Blame it on Ronald D. Moore. His re-imagined Battlestar Galactica raised the bar high, not just for remakes of slightly cheesy 70s series, but for sci-fi in general.
So the new series of V arrives with a huge baggage of expectation: will it be gritty and subtle, full of realistic characters and dark, political allegory like BSG was?
Umm, no. The new V is schmaltzy, hurried and flat. And, for all the money that has obviously been spent on it, it looks cheap.
Okay, judging a 13-part TV series on its pilot is a little unfair, but that’s the situation we’re in, so here we go.
V, if you don’t – as many modern audiences won’t – know was an 80s phenomenon, with two miniseries and a spin-off series following that. In the UK alone more than 10 million people tuned in for its debut in 1983, one of the largest audiences ever for a sci-fi launch. By today’s standards the effects look cheap, but there was a compelling grittiness to the action and undeniably suspenseful cliff-hangers.
It’s about an alien race called the Visitors who arrive hovering above the major cities of the world in their spaceships. They promise peace and friendship – all they’re after is water to save their dying world, they say. But a small band of resistance fighters quickly find out the Vs are not what they claim to be. They’re actually reptilian humanoids intent on wiping out the human race.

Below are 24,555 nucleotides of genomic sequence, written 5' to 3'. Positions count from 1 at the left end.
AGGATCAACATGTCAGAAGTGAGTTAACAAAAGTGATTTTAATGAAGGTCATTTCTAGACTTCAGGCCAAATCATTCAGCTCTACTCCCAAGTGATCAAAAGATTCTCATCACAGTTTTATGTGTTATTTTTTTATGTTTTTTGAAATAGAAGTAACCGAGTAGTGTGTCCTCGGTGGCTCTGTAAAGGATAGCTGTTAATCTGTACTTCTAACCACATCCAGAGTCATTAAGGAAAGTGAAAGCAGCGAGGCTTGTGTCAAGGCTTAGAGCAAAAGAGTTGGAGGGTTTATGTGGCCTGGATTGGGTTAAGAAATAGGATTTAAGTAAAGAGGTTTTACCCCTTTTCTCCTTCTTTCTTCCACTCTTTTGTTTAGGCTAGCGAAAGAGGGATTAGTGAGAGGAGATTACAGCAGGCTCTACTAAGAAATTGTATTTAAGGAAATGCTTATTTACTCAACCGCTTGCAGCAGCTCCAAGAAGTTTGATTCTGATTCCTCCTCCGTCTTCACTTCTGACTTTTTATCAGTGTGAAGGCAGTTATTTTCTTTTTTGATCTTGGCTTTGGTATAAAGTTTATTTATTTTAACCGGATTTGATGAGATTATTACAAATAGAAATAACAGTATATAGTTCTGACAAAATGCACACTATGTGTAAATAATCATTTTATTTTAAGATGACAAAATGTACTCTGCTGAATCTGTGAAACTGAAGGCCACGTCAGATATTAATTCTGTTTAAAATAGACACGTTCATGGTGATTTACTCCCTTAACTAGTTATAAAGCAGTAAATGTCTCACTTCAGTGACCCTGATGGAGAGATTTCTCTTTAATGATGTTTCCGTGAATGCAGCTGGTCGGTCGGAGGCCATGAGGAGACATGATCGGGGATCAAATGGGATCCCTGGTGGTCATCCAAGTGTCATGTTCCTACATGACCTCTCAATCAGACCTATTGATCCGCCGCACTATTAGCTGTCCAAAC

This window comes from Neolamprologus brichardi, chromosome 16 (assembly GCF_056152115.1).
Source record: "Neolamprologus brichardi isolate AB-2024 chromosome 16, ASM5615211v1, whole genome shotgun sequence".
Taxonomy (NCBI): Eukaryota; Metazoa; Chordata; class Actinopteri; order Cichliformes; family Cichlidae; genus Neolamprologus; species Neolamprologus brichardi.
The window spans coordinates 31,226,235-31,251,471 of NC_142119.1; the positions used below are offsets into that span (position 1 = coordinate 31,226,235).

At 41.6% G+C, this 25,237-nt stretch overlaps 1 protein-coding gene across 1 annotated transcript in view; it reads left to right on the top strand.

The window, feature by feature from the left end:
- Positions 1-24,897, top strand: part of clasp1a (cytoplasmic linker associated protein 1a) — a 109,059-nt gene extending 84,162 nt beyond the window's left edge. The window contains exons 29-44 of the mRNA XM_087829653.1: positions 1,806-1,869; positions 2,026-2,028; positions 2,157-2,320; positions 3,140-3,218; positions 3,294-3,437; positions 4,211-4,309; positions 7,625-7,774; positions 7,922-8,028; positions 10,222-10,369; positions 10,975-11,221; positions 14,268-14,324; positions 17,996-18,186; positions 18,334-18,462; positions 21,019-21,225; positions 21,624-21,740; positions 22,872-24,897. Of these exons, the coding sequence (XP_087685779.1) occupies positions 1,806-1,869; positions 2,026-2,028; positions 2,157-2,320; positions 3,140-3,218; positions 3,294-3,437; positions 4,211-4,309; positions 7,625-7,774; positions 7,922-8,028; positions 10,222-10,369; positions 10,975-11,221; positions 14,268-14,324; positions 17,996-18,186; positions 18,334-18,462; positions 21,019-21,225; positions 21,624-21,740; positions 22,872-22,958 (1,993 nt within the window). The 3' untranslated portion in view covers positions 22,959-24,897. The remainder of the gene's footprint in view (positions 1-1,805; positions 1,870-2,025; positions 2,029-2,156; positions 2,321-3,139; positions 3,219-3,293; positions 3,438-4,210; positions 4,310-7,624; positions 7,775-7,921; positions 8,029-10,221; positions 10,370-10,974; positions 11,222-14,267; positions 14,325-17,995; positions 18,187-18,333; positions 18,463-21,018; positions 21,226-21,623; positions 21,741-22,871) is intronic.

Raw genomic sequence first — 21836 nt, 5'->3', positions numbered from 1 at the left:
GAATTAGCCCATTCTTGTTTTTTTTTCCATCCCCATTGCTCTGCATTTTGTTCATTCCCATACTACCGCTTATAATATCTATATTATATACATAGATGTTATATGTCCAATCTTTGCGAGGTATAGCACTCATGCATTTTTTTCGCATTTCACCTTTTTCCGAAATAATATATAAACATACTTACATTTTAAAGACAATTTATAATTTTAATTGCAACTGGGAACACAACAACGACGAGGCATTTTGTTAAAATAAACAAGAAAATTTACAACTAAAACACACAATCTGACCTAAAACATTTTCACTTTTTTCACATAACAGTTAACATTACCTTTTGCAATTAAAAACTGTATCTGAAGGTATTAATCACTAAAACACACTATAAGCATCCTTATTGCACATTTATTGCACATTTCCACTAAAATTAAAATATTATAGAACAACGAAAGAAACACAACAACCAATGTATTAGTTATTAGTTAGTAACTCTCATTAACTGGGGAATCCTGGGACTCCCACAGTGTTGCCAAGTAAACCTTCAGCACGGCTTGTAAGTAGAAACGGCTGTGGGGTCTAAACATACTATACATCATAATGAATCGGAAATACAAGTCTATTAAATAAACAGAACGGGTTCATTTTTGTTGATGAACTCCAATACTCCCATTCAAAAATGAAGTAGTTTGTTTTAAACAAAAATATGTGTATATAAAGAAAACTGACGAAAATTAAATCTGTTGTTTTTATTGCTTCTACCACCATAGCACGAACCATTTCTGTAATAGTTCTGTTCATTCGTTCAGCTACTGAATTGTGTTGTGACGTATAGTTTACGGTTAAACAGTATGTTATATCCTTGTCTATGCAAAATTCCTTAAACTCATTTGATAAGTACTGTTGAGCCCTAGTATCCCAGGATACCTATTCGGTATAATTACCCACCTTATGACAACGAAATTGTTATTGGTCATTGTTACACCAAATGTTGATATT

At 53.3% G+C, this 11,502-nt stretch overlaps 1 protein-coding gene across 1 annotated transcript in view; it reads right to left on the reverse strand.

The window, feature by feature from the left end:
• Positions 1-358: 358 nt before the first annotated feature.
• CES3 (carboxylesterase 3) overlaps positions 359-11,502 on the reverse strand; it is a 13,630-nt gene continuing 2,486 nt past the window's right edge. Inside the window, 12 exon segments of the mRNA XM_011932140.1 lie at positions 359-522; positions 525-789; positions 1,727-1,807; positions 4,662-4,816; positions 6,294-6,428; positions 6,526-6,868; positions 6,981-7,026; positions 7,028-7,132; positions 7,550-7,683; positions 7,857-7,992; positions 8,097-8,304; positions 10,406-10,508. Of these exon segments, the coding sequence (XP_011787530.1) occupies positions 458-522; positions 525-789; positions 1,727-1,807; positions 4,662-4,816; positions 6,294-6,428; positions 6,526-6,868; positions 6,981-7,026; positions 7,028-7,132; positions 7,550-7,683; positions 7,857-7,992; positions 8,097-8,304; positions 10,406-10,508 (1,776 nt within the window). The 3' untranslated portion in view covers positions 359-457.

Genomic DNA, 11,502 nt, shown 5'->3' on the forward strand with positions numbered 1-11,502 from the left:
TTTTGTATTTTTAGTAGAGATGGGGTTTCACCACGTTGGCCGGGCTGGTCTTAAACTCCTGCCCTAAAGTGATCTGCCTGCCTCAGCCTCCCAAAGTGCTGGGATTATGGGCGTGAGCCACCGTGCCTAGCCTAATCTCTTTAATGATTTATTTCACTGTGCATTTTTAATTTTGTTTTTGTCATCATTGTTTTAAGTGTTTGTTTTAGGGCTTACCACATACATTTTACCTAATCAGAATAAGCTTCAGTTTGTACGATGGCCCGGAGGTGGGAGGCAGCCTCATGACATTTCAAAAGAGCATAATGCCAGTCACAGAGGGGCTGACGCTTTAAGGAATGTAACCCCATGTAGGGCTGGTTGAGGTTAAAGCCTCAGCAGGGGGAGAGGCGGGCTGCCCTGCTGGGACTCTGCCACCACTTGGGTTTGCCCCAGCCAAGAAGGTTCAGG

So far, so David Icke. And perfect fodder for a remake you’d think, as conspiracy theories have now entered the mainstream consciousness (see 2012, Lost, The X-Files).
But here the allegory is played with sledgehammer subtlety – ooh look, there’s Christ on the cross falling over as the Vs arrive, what could that mean? And see, here’s a young man saying “My God” as the huge ships roll overhead, I wonder what point is being made?
It also suffers more than most from that modern affliction: the whole cast is good looking. At one point, Party of Five’s Scott Wolf audaciously asks why all the Vs are so attractive. Look around Scott – the entire cast is attractive. Realism, schmealism.
And this is the crucial point: BSG succeeded in its unswerving dedication to realism (it did jump the shark a little by the end, though). V seems to have forgone realism for a kind of middle-of-the-road safeness.
Alright, so it’s not terrible. There’s a nicely judged action sequence when the Vs break up our nascent resistance fighter group, Morena Baccarin as V leader Anna is suitably icy, and the special effects are fantastic.
We’re told the plot will remain true to the original with a “21st century twist”. Let’s hope so.
V airs on ABC at 7/8c Tuesday nights. It will show in the UK on the Sci Fi Channel in 2010.